Jun 12

2013

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Nothing Better…

First batch of summer potatoes.

 

Potatoes

 

 

 

Feb 07

2013

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Bulb Lasagna

For those of you still planting your spring bulbs, the Dutch ‘bulb lasagna’ planting method, used by my favorite English gardener Sarah Raven, is a great way to get a dense and flowery pot display. To start, the largest and latest flowering bulbs should be planted at the deepest layer while the smallest and earliest flowering bulbs should be planted at the top layer. The emerging shoots of the lower layers will bend around anything in their path and keep growing to the top. Remember that all bulbs will need to be planted 1″ to 1-1/2″ apart, the first layer can go as deep as 12″ and there should be 2″ of potting compost between each layer. For more gardening tips, visit Sarah Raven’s website and happy planting!

Oct 19

2012

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Peach Picking Sundays

For the most part, life on a farm is hard and heavy work, through quite rewarding. There are those days when it is important to enjoy the fruits of one’s labour and share the bounty with friends. We went peach picking last weekend and made a great day of it with lots of eating, picking, tree climbing and everything in between. A perfect Sunday spent with great friends and good wine.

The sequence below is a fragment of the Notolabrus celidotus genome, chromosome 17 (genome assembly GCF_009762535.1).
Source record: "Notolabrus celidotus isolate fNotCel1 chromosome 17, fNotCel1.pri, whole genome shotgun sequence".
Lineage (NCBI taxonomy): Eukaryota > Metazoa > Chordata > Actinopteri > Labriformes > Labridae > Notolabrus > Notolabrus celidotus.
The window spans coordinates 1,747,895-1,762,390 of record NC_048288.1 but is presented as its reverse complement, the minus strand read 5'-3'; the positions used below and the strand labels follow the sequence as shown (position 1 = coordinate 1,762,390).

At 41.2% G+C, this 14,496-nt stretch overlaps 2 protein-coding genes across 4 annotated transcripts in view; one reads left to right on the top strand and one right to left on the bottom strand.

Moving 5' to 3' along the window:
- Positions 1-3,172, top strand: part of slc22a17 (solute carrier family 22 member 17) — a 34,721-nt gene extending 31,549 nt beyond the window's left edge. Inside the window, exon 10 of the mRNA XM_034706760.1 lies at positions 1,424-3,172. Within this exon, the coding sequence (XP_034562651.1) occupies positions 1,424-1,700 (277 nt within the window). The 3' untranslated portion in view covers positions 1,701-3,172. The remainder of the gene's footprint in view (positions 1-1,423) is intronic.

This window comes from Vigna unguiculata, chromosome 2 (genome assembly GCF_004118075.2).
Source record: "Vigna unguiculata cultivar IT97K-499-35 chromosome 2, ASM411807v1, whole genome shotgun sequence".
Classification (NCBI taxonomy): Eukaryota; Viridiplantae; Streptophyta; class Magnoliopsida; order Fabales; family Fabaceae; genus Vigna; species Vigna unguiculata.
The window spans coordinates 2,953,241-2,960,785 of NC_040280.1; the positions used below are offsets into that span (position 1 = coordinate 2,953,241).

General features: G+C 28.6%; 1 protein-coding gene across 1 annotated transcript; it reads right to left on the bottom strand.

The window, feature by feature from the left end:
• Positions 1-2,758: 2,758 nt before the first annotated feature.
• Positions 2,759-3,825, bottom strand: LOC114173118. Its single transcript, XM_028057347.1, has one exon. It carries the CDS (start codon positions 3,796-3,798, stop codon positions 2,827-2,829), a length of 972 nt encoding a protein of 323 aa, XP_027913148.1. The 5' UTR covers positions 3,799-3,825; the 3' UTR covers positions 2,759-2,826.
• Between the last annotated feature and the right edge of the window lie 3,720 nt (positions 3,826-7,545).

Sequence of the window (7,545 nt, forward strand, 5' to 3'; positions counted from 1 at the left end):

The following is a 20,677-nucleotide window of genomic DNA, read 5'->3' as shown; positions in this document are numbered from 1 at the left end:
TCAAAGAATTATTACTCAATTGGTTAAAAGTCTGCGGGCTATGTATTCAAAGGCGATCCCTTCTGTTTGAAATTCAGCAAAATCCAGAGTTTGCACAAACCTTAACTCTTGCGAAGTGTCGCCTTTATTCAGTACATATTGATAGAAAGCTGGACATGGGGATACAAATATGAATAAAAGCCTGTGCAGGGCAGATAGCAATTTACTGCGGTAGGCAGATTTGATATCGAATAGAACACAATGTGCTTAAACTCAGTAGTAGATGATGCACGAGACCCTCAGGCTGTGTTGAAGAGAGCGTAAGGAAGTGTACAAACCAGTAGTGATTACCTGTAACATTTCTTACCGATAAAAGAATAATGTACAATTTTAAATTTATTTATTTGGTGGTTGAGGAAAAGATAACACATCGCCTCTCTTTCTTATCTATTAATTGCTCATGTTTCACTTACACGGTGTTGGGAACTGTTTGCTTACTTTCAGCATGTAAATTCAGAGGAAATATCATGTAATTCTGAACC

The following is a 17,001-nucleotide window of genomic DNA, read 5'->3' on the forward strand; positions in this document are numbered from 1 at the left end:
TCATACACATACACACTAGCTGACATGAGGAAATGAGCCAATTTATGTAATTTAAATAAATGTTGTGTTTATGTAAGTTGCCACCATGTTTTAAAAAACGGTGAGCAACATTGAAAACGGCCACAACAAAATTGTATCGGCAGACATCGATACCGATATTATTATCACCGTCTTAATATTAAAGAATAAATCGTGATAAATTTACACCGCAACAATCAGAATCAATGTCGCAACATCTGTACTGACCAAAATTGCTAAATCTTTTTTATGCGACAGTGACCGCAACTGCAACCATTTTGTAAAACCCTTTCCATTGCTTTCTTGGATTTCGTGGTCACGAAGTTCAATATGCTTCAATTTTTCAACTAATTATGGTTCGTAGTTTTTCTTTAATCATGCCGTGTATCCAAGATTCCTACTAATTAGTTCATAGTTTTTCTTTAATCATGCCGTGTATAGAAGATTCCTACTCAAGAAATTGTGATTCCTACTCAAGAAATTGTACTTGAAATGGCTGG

Sep 28

2012

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Peach Picking

This weekend is the start of the ‘Last Chance’ peach picking season.  It’s a late peach when you consider we are almost in October and the season comes to an end in three weeks.  It is a worthy trip for those wanting to grab a last taste of summer.

 Pictured above is our neighbor’s farm, The M & M Peach Farm, earlier this spring, rich in blossom. So, get out of LA for a day of countryfication and pick to your hearts content.

$ 40 a box – you pick.

Sep 18

2012

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Wood Gardening Tools

Line and Post
A traditional tool that’s in every true gardener’s shed and which comes out whenever there’s planting to be done. Got to get those lines straight; no self-respecting gardener will have wobbling lines of lettuce or spinach, corn or carrots, due  to not having his line stretched tautly between a post at one end of the row and one at the other, and following it all the way along.  That way, when the first leaves show above ground they’ll be like a row of soldiers.

Sep 13

2012

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Blue Eggs

Sister Mary, our chicken

It is not until you have actually had farm fresh eggs – truly fresh – that you can appreciate their goodness. The perfect blue of these Araucana shells, which house a yolk that stands tall and proffers a rich, deep saffron gold orb, has a perfect flavour that is heaven sent. The yolk colour is a result of the greens and insects they get to eat – a gourmet diet.

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Sep 06

2012

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The Importance of Dynamic Soil

Good soil, good food, that’s a maxim you can live by, and a way to live more healthily too.